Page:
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Down by the River

The Orvis Fly Fishing School Baptizes a Novice in the Intricacies of Casting Lures and Catching Fish
Mark Vaughan
From the Print Edition:
Bill Cosby, Autumn 94

As the sun sets on a spring evening in Vermont, I am waist-deep in the Battenkill River, a rocky, wet mecca for fly fishermen the world over. Though the afternoon was unseasonably hot, the evening air has been cooled by a passing storm, and in the fading light the river is slate-gray and still swollen from the late-melting snows of one of the coldest Northeast winters on record. Despite my new neoprene waders, the water chills my thighs and the strong current threatens to knock my legs out from under me should I take a false step.

With me is Bill Cairns, a stocky, thoughtful man with more than 30 years' experience in teaching and guiding fly fishermen. He's now at the Orvis school. Master and novice have waded upstream for the past hour during the "evening rise," that time between dusk and dark when the river comes alive with feeding trout. On this night, the cool air keeps insect activity to a minimum, and the fish are elusive. Even on a good night, this section of the Battenkill is notoriously difficult to fish, its steep banks and overhanging foliage challenging the skills of the most proficient caster. In a quarter mile of wading, we have seen no one else on the river. According to Cairns, it's an insider's spot; downstream the fishermen can be as thick as mayflies.

A Boston native, Cairns has fished the Battenkill since he first came to Vermont in the late 1960s to work for the Manchester-based Orvis Company, the world's premier supplier of fly-fishing equipment and accoutrements. In 1968, he helped found the Orvis Fly Fishing School, which he directed for 11 years before leaving to start his own custom-fly-rod company. Now he is back at Orvis as a master teacher of the fine art of fly casting, taking on the unenviable task of instructing people like me. Around Vermont, people talk about his casting ability in reverential tones, and I personally have seen him shoot 100 feet of floating fly line with effortless precision.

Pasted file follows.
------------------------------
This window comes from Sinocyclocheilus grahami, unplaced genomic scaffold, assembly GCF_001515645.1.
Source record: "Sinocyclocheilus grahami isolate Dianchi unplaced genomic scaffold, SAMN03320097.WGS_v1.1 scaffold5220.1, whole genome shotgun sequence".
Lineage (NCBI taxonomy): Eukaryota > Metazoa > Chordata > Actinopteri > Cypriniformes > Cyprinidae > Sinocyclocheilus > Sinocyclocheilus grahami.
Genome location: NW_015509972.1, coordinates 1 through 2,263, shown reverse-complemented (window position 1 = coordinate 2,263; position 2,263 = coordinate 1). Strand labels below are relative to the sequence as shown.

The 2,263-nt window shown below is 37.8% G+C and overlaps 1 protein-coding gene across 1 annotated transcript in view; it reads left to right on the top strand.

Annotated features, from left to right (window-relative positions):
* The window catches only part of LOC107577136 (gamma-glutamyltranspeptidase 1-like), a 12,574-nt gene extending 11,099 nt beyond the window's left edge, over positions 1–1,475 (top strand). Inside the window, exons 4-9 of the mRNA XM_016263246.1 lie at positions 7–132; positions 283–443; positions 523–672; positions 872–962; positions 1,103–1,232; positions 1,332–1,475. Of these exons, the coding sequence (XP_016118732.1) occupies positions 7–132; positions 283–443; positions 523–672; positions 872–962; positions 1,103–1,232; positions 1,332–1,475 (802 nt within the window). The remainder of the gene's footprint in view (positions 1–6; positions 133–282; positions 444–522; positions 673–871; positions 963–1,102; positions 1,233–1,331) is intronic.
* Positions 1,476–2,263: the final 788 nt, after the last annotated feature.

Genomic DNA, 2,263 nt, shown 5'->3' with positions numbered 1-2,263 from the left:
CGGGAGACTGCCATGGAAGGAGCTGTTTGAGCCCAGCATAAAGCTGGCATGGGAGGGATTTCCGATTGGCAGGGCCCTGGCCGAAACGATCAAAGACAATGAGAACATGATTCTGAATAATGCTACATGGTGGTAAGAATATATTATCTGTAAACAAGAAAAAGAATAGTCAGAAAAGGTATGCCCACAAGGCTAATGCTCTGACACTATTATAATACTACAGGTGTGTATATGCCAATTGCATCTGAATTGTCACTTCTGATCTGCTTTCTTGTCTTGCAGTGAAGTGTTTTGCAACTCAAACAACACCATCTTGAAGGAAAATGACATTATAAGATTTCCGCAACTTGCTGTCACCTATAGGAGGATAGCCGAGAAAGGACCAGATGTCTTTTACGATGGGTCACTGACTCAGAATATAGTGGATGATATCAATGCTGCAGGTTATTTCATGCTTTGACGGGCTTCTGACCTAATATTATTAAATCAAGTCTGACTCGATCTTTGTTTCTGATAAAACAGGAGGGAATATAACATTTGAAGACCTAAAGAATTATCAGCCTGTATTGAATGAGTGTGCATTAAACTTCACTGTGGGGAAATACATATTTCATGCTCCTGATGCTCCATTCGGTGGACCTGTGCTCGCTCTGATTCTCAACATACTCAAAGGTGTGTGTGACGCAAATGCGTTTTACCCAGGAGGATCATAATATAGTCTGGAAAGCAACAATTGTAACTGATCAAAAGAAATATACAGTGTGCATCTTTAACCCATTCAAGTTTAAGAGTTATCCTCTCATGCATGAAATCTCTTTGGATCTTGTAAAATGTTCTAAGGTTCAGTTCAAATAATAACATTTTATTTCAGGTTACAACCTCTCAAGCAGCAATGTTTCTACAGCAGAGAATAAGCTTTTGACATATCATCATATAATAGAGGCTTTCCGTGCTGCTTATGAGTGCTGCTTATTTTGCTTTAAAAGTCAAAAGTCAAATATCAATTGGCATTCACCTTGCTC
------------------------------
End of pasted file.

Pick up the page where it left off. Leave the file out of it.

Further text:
Standing at a spot where the water swirls into a deep, wide pool, Cairns points out where the big fish should be--up under the shadows along the far bank in the eddy of a fallen tree. A trout, he explains, will hold a position facing upstream, letting the current sweep food toward it and striking insects that hit the water in its line of sight. From one of the many pockets on a faded fishing vest he extracts a well-worn fly box packed with brightly colored dry flies.

"Let's give this a try," he says, holding out a No. 16 mahogany spinner, meant to imitate a female mayfly as she drops back on the water to lay her eggs and die. Using a recently learned knot, I attach the fly to the nine-foot leader at the end of my weight-forward, floating line, feed some of the line through the guides on the graphite rod, and with a quick backward-then-forward motion, send it curling out over the water. The fly falls short of the mark, so I let it drift a moment, lift the rod tip, and this time shooting line, put it just behind the fallen tree.

"That's it; good cast," says Cairns. "Now let it drift with the current....OK, pick it up and cast her upstream again. Good, let it float back...."

On the fifth cast I get a strike, the line going suddenly tight in the water, the rod bending and dancing with the force of the fish. Then just as quickly as it hit, it's gone. The line and rod feel lifeless; the fish is away, probably to the deepest end of the pool, and the sudden flash of excitement I felt is gone with the fish.

"That was a big brown," says Cairns as I strip line in and prepare to recast. "He tasted the hook, so he won't strike again tonight."

For another 15 minutes we work the pool, raising a small brook trout, but otherwise having little luck. Deciding to make one last move, we go upstream again and then across through a deep channel where the water is chest-deep. For one shaky moment it feels as if I will be swept downstream: new waders, fly rod and reel, fishing vest, duckbill cap and all. When I'm safely on the far side, Cairns hands me another fly to try, a Hendrickson emerger, which, to a fish, has the appearance of a young mayfly about to leave the water. For another half hour I work the river, side casting to keep the fly out of the trees, putting it upstream, watching the current take it swiftly down, then picking it up and putting it out again. Though a couple more brookies break the surface, this time there are no strikes, and finally, with the light fading quickly, it's time to call it a night.

On the way back to where I have parked my truck, Cairns takes me over for one last look at the river. Below us is another wide pool, and we watch as a big fish breaks the surface, all sleek and silvery in what's left of the evening light. From somewhere downstream comes the honking of Canadian geese. A mist is rising and the air is heavy with the scent of sweet fern.


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